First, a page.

April ended in soft showers and wild storms, sunshowers and sunny patches, gentle grey drizzle and roof-rattling torrents.

We needed the actual water to fill the tanks and keep the creek flowing happily — and to fill my new pond.

But we also received bonuses with this mix of elements. The most striking were the rainbows.

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This one had an echo, a fainter twin following it across the greyness of the watery sky, seemingly separated by a band of darker sky. Or is that an illusion?

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The other bounty is what I have been waiting for all Autumn — the arrival of fungi. Only one so far — and a spectacularly beautiful fungus.

It’s large (that’s my gumboot next to it) a lacy ladies’ parasol, frilled and flocked, white with cream and caramel appliqués on top. I have seen this one before, although not here: Macrolepiota dolichaula.

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Welcome!

Now the rain has passed on and the sun is out, I expect more varieties to pop up. I have my eyes on fungi alert from now on…

Home Fungi

This damp but still-warm weather is clearly enticing all fungi home and abroad to show themselves.

They are the most unpredictable natural phenomena here, along with the slime moulds. I never know what surprise will pop up or where. 

Like the little cluster above forcing its way out at the base of a pole set in concrete. Never seen anywhere here before! 

However, they are in my fungi book, so I  think they are Auricularia cornea, with the quite appalling common name of Hairy Jew’s Ear. Not hairy but velvety. Apparently the Chinese eat them.

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Not far up the hill were two pairs of these: fat and yellow, like Wettex-textured French toast, served with a smear of tomato sauce. They seemed to be flat-topped or even concave, but as they jostled each other for space to emerge, were rather misshapen.

I couldn’t find these in the book.

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But in my vegetable garden was one I had seen quite a few times here over the decades, usually solitary. It’s the appropriately named Red Starfish fungus, Aseroë rubra, belonging to a family with the most unlovely name of the Stinkhorn Fungi. It likes compost.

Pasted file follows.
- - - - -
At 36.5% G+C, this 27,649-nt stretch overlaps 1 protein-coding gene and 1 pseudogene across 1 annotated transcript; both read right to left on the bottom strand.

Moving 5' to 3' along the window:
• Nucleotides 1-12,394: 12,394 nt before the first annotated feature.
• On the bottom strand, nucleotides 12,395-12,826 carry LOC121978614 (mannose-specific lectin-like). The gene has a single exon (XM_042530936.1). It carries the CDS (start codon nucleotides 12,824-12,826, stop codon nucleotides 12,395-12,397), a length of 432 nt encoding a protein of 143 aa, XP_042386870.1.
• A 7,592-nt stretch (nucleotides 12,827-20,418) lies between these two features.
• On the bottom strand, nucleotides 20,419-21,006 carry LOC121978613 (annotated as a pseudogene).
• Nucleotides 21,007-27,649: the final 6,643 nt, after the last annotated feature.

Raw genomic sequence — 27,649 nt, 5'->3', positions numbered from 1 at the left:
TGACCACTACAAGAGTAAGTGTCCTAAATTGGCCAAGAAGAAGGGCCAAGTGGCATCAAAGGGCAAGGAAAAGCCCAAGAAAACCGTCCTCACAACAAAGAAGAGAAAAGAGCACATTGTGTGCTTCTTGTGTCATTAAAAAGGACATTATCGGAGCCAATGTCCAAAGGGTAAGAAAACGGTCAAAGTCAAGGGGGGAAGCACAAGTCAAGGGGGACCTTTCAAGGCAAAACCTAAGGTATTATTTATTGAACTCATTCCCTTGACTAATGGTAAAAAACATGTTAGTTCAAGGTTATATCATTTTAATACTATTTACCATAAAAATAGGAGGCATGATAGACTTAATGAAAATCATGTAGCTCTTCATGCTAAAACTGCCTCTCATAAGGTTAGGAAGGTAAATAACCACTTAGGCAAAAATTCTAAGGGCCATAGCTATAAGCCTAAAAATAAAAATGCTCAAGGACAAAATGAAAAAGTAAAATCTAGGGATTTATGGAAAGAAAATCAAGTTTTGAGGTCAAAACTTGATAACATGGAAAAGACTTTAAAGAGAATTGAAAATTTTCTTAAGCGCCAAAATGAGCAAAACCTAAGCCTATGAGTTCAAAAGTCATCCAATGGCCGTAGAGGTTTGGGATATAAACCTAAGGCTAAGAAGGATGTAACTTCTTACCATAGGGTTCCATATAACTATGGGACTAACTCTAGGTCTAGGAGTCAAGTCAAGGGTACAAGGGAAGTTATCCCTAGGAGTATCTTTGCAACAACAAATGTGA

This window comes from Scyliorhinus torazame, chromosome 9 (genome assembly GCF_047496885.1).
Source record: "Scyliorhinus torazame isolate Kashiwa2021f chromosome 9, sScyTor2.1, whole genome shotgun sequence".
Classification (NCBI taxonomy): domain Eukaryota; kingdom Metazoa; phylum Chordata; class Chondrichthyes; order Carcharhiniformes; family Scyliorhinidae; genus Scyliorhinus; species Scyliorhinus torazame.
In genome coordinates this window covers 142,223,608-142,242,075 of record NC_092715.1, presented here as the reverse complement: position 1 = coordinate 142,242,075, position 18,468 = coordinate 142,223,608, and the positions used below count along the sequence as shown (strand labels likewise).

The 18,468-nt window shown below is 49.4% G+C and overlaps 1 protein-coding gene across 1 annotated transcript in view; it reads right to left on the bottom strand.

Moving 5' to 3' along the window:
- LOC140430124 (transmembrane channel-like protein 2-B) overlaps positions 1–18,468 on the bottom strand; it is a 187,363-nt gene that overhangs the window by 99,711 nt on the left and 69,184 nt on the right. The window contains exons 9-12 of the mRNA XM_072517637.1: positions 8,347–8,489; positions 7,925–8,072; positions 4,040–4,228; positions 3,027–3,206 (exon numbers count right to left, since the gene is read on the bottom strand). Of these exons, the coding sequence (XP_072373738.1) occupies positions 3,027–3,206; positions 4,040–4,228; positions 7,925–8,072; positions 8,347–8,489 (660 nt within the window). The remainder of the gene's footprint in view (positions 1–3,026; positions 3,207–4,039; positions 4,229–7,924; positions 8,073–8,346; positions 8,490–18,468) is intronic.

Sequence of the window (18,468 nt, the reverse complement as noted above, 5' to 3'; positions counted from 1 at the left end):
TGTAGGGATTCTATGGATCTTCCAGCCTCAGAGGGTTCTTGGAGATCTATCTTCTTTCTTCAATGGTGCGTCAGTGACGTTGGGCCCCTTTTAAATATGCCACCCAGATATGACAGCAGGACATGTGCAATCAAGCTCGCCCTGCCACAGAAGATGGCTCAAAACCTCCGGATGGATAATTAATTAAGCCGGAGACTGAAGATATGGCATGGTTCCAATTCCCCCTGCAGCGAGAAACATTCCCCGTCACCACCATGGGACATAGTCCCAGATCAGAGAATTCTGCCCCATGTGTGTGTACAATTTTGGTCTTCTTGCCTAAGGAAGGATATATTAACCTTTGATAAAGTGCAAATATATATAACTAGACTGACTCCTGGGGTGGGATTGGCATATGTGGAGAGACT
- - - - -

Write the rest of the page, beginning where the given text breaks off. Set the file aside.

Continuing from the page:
Foreign fungi

When away from home, I often see fungi that are totally foreign to me and my place. I can’t identify this lot but I’m quite pleased they are foreigners as I found them grossly unattractive, crowding together as if they were feeding on each other.

There were so many they were hard to avoid, and so fleshy that it would not be pleasant to step on one.

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Over two days a whitish substance (spores?) seemed to be eating away at the mass.

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I couldn’t say if nearby red ones were related, but they looked less gross when fresh and red, although they too soon were covered in white.

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The final stage looked like mouldy oranges; not appealing to have all over your lawn!

New slimy visitor

In my yard, amidst the green of grass, the brown of strips of windblown bark or fallen leaves, and the black of wallaby poo, you rarely see the colour yellow. Especially a yellow so bright as to resemble plastic.

Naturally it drew me to closer inspection, which revealed small blobs of desiccated plastic.

Aha! Weird things that suddenly appear out of nowhere? Slime moulds!

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Although I haven’t seen it here, this one appears to be the common Fuligo septica, ‘Flowers of Tan’, ‘resembling a solidifed mass of scrambled egg, often with a small whitish trail leading to it’ says my fungi book. Not that slime moulds are classed with fungi anymore, but I don’t have a book on them alone.

Unlike fungi, they get together on a chemical signal and move, to ingest food like an amoeba.

Curioser and curioser is this world.